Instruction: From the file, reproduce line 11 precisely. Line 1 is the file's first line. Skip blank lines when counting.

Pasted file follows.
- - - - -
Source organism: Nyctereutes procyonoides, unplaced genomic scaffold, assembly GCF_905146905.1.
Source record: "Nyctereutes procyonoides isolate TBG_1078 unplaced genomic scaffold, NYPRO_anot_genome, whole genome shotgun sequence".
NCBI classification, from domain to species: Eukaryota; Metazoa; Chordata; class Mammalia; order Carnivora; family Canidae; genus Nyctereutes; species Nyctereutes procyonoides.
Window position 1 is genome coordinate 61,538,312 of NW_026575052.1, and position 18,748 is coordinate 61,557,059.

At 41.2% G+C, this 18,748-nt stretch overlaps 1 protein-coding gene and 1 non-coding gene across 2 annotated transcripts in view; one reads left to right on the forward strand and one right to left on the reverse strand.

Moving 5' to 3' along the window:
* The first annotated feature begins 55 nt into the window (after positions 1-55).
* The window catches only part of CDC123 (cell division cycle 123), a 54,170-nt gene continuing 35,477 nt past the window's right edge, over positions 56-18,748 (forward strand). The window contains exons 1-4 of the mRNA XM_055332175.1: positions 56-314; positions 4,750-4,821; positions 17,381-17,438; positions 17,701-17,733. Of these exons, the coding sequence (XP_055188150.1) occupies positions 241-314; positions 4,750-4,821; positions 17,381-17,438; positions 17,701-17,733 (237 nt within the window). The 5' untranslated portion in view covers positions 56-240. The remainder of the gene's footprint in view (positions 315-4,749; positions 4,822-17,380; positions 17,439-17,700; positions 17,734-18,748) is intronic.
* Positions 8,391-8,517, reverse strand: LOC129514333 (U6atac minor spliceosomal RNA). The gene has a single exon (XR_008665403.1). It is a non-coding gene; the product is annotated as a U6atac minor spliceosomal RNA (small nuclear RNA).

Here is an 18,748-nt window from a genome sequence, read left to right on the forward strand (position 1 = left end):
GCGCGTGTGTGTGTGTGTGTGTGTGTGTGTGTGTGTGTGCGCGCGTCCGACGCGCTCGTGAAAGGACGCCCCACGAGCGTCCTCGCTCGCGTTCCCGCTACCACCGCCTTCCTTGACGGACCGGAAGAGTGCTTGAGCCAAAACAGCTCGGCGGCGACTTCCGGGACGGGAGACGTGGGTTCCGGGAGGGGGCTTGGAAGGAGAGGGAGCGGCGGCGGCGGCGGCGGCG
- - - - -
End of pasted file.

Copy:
GCGCGTGTGTGTGTGTGTGTGTGTGTGTGTGTGTGTGTGCGCGCGTCCGACGCGCTCGTGAAAGGACGCCCCACGAGCGTCCTCGCTCGCGTTCCCGCTACCACCGCCTTCCTTGACGGACCGGAAGAGTGCTTGAGCCAAAACAGCTCGGCGGCGACTTCCGGGACGGGAGACGTGGGTTCCGGGAGGGGGCTTGGAAGGAGAGGGAGCGGCGGCGGCGGCGGCGGCG